There’s no universal grading for the condition of a shipping container, but there are two main ways – structure and aesthetics. Both of these factors can be considered independently of the other, for example; a container may be structurally sound for shipping purposes but may look unsightly due to rust and paint degradation, or lots of small dents. However, grading is a subjective process, not only within a company, but across the container industry. This means that although two companies might both classify their containers in terms of grade A, B, or C, it does not mean that a Grade A container will be the same standard for both. An abbreviation read a lot is IICL and stands for International Institute of International Container Lessors – they provide the strictest (and most common) guidelines for container equipment inspections. Their main goal is to provide a container that meets shipper and lessee acceptability and ensure that cargo is not damaged due to the condition of the container.


F – Foodgrade Containers

– New and refurbished containers fall into this category
– Structural condition must be IICL 5 and with valid CSC Plate
– Highest internal cleanliness and scratches must not exceed 2mm in depth
– Waterproof and no daylight visible from inside if doors are closed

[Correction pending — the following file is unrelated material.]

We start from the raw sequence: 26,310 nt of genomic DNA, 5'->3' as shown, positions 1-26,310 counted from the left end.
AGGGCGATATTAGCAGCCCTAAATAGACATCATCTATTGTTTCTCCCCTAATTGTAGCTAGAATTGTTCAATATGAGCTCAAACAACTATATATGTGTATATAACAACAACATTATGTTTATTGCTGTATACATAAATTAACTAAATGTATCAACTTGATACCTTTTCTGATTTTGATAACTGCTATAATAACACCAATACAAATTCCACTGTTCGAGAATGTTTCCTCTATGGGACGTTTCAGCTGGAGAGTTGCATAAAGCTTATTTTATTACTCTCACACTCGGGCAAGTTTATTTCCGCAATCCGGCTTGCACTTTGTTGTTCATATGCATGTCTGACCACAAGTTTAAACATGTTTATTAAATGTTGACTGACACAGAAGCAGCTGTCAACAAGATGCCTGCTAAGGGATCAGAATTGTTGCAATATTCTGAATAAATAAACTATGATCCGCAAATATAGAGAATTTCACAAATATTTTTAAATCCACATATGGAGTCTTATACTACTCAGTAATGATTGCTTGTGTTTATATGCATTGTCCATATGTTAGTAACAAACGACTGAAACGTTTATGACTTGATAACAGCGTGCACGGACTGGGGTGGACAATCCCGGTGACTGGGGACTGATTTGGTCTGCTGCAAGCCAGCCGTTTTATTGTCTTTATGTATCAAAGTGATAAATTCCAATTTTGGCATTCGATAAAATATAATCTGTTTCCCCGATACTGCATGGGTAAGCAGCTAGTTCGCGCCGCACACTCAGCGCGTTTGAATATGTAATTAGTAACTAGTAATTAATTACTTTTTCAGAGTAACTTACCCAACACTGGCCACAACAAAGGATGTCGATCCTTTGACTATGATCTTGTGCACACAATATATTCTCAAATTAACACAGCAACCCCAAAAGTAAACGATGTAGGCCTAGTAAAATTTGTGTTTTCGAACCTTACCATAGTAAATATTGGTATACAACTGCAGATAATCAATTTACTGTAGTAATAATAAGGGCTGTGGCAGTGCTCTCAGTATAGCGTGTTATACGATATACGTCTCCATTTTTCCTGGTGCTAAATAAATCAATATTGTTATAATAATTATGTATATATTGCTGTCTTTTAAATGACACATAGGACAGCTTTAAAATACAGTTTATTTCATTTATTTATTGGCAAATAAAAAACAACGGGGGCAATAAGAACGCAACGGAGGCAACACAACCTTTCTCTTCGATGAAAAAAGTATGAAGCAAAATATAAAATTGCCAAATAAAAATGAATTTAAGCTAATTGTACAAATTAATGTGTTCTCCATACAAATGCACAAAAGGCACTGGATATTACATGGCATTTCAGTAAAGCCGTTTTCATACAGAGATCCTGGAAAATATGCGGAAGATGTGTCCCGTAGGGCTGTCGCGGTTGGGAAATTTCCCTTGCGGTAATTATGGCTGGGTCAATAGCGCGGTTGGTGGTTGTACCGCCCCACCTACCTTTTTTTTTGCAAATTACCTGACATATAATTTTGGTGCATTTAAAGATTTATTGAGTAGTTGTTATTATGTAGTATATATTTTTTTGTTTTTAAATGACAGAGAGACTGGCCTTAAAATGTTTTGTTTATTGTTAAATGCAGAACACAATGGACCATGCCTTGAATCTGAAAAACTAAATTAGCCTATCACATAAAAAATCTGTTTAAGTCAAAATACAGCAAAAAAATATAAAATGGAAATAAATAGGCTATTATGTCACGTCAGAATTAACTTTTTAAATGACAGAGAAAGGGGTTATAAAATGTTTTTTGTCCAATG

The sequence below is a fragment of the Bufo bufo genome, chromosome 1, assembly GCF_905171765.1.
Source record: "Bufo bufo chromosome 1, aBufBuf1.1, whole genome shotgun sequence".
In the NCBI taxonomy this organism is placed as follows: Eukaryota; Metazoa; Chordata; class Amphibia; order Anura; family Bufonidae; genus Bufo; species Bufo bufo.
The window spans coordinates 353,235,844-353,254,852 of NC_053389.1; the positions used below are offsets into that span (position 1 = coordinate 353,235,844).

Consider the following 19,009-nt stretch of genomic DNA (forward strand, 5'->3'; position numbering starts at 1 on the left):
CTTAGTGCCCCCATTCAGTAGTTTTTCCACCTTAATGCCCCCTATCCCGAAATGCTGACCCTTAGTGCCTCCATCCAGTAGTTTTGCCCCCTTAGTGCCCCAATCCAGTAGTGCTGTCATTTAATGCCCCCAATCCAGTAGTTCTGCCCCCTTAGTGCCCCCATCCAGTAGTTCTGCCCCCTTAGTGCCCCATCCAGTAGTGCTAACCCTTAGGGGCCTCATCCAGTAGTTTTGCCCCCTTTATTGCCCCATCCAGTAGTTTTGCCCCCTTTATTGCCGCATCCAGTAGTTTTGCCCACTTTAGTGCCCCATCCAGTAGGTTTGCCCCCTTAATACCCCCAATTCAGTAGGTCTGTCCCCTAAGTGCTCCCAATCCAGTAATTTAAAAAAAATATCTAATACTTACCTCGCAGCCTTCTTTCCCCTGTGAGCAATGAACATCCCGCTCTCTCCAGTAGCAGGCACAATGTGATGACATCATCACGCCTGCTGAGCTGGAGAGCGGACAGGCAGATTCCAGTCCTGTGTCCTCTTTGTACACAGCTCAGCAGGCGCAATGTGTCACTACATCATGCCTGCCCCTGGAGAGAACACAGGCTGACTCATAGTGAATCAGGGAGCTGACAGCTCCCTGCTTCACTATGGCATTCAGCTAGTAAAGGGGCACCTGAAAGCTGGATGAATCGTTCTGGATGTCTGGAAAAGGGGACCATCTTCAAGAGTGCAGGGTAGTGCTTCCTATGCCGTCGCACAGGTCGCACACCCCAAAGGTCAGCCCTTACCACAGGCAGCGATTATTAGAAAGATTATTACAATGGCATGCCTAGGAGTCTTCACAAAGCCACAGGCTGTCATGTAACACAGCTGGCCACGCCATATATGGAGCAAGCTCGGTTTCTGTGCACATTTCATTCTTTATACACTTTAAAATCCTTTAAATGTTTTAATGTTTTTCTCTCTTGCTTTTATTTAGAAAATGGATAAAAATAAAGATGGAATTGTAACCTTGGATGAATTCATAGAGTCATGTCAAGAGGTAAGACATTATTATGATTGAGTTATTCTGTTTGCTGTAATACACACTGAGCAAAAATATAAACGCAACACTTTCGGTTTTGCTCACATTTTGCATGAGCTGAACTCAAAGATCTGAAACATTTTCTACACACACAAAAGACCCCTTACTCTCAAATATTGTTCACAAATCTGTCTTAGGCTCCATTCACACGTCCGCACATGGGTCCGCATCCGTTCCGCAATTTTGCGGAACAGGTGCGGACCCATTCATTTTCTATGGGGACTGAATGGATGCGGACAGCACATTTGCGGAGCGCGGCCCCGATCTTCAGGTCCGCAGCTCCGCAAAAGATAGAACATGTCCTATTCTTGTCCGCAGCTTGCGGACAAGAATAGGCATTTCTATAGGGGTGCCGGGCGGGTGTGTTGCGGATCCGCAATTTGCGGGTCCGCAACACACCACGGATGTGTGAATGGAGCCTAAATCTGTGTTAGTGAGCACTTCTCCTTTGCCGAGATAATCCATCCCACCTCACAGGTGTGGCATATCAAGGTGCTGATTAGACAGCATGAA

– Has not carried any toxic chemicals or products
– Standard for food grade quality/ import mostly ruled by governments


Grade A Container 

– New, refurbished or used containers
– Has only minimal rust and dents
– Is wind and water tight (WWT)
– Doors, floor and seals are in great condition
– Structural condition must be IICL 5 and with valid CSC Plate
– Interior must be almost mark free
– Minimal surface rust

Grade B (Cargo worthy)

Cargo worthy: In short CW, means that the shipping container is deemed suitable for cargo transportation under CSC criterions. Another criterion is that the container meets all the standards set in its original specification. Typically, it also implies that the container has a valid CSC, which is a safety approval plate that containers used for international transport must have.

– At least WWT or IICL 5 with valid CSC Plate
– Used containers fall in this category
– Interior will be minimum of 50% mark free, some scruffing or scratching and minor surface rust
– Floor will be stained or marked and may have minor delamination
– Exterior may have more prevalent corrosions and dents
– Container may have small amount of previous repairs


Grade C (WWT Container)

– Often called wind and water tight or cargo worthy 2
– Extensive markings, corrosion and scratches
– Floor marked and may also have moderate delamination
– Several previous repairs
– Most common and cheapest
– Can show wear and tear
– Often time used storage containers
– Can be used for shipping but needs valid CSC Plate

Grade D/ E (As is)

Damaged containers that have been taken out of commission in the shipping industry and sometimes not even usable for storage. They could have majority damage on the roof or walls, damaged floors, bad seals, doors that are difficult to open, or structural damage.